NSW’s Digital Design System (DDS) useful to agency digital transformation efforts

As an IT Director at the state level, I saw many efforts to consolidate, dictate and in some cases, assist agencies with central IT efforts or initiatives. Recently, New South Wales, Australia, released valuable advice and standards that show the value of having a central body vetting and designing a way forward for states, territories and local council efforts to embrace digital by default and digital transformation.

In my view, this is uncommon, but desperately needed. My own experience was that standards and attention from central bodies were more often focused on budget and staff centralization, not the nuts and bolts of making a promising (and philosophical) technology possible at my agency’s level.

Digital transformation, or digital by default, is an essential next step for local council, state and territorial government. Coming as it does when smartphones are our computers, online is our world and electronic transactions are how we interact, it is imperative that government IT keeps up. The challenge is how to move forward, making wise investments and scoping impactful projects with scarce IT resources and staff and a full plate delivering services and programs to your citizens.

That’s why the Digital Design System, or DDS, is such an important and meaningful assist.

Even if digital transformation is inescapable, that doesn’t mean the details of HOW to move forward and what capabilities and qualities that support digital by default are obvious. That’s where DDS really shines.

Create with purpose and respect privacy

A key component of DDS is the requirement to connect the design and execution of solutions to citizen service. This may seem obvious, but too often, the funding that drives program delivery requires data collection, compliance tasks and forms that has nothing to do with citizen service. And, because of these responsibilities, the solutions we have invested in match the needs of funding and compliance and not service to citizens.

With DDS, citizen service takes its rightful place in the design of solutions funded by tax dollars.

Like this commitment to serving citizens, a commitment to achieving consistency across agency approaches, design elements and expected functionality is also a way to serve citizens. Predictable functionality that meets citizen expectations is another way to improve service. When interactions perform the way we expect, we are more satisfied. Sometimes users make mistakes and the solution fails.

Even if a mistake is because of the user, it still erodes satisfaction. This approach to solutions is underappreciated, as consistency of design and user interface means less frustration for our customers and deserves attention in any design standards.

Design with users, for users

Having rightly pointed solution creation to a purpose, the connection between DDS and citizen service starts with a critically important point – it acknowledges that our services and interactions need to be online. Designing for users has to answer the fundamental question of access to information. The difference in the digital world is what and how your government business is supported.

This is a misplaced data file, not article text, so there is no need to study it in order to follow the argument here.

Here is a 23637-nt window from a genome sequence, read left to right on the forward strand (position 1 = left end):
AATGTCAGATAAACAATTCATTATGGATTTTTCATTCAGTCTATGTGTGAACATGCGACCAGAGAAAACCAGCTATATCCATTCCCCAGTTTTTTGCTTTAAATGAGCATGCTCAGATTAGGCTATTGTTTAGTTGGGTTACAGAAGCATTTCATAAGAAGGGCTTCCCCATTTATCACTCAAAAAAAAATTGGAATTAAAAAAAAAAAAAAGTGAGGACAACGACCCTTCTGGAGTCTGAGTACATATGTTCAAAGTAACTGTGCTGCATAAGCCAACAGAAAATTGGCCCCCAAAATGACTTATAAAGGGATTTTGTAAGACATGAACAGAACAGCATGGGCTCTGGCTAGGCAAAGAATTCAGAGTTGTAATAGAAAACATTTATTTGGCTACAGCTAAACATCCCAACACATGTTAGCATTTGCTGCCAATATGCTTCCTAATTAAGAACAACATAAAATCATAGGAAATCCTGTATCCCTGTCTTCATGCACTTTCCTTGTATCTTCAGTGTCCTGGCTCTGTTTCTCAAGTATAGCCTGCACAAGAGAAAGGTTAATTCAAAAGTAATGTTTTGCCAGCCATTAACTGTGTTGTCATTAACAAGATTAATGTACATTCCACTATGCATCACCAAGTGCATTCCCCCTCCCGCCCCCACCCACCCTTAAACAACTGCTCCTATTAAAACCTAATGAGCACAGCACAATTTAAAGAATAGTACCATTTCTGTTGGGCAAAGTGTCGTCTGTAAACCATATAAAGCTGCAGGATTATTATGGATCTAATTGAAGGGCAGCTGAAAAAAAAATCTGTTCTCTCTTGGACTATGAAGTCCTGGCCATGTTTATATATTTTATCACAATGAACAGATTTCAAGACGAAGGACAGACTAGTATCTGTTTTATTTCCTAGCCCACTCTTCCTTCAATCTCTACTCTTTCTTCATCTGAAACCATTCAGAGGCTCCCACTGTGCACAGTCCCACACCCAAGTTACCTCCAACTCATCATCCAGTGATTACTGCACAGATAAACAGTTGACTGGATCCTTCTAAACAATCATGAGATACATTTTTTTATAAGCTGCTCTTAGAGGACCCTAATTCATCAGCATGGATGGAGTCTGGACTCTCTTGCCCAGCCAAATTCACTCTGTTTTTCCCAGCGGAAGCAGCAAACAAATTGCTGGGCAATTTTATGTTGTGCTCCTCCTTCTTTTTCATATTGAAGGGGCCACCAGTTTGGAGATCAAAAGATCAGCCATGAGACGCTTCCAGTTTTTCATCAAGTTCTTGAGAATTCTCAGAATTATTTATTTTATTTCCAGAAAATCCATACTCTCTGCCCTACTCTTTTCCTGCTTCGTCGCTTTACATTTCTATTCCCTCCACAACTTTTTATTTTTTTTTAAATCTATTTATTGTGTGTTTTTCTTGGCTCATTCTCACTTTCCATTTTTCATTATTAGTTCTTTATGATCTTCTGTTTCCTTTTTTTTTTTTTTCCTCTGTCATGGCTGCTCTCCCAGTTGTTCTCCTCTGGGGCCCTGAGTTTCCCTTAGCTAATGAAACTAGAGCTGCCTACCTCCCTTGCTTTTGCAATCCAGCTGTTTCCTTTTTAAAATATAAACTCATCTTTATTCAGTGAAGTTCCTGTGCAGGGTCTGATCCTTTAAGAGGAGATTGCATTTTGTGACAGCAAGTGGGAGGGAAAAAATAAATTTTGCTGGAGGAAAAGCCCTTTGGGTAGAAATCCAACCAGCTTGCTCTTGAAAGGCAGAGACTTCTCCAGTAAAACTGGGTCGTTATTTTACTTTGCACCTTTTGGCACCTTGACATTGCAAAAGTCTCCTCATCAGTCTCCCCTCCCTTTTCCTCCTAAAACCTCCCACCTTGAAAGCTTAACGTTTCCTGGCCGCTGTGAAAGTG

Choosing to approach transactions and information needs through websites, digital by default acknowledges our citizens’ preferences. That’s the “for users” piece of the standards. For our internal users, this also supports the idea that we will demand design that meets staff needs as well.

Smart IT investment – reuse and repurpose, continuously improve

If DDS only dealt with users, purpose and privacy would still have great value for agencies; however, by including the ideas of reuse and repurpose, and striving for faster delivery with no duplication, DDS establishes principles that can lead to better IT investment. With DDS, agencies can look to other progress, build new solutions on existing, successful components and even increase staff expertise for development and support by fostering a familiar set of tools to build solutions.

This system may have approached IT from users’ perspectives, but keeping up with those expectations (fueled as they are by private sector drivers) can be immeasurably assisted by smart IT investment in platforms that favor low-code, shared service and reusable tools. Following DDS will be a great strategy for IT because it intersects with strategies that allow IT to be agile, cost-effective and impactful.

Digital Design System follows on good work to identify and support the improved user experience at the heart of digital by default and digital transformation initiatives. It also represents positive leadership and the promise of central IT leadership taking the road of supporting overall efforts in a positive way that is less about consolidation and budget cutting and more about achieving the value and quality of service that digital transformation promises and our users deserve.

Terri Jones

Terri Jones

Wondering what goes into a document management or ECM software deployment in government? Terri Jones, Hyland's government marketing portfolio manager, has your answer. In her 10 plus years in both state and local government, she's managed IT departments, implemented ECM strategies and written legislation and program policies. If that isn't enough to prove her IT expertise in government, she has also designed and implemented data systems and websites to manage compliance and funding in excess of $90 million annually. Have a question for her? Contact her at terri.jones@onbase.com.

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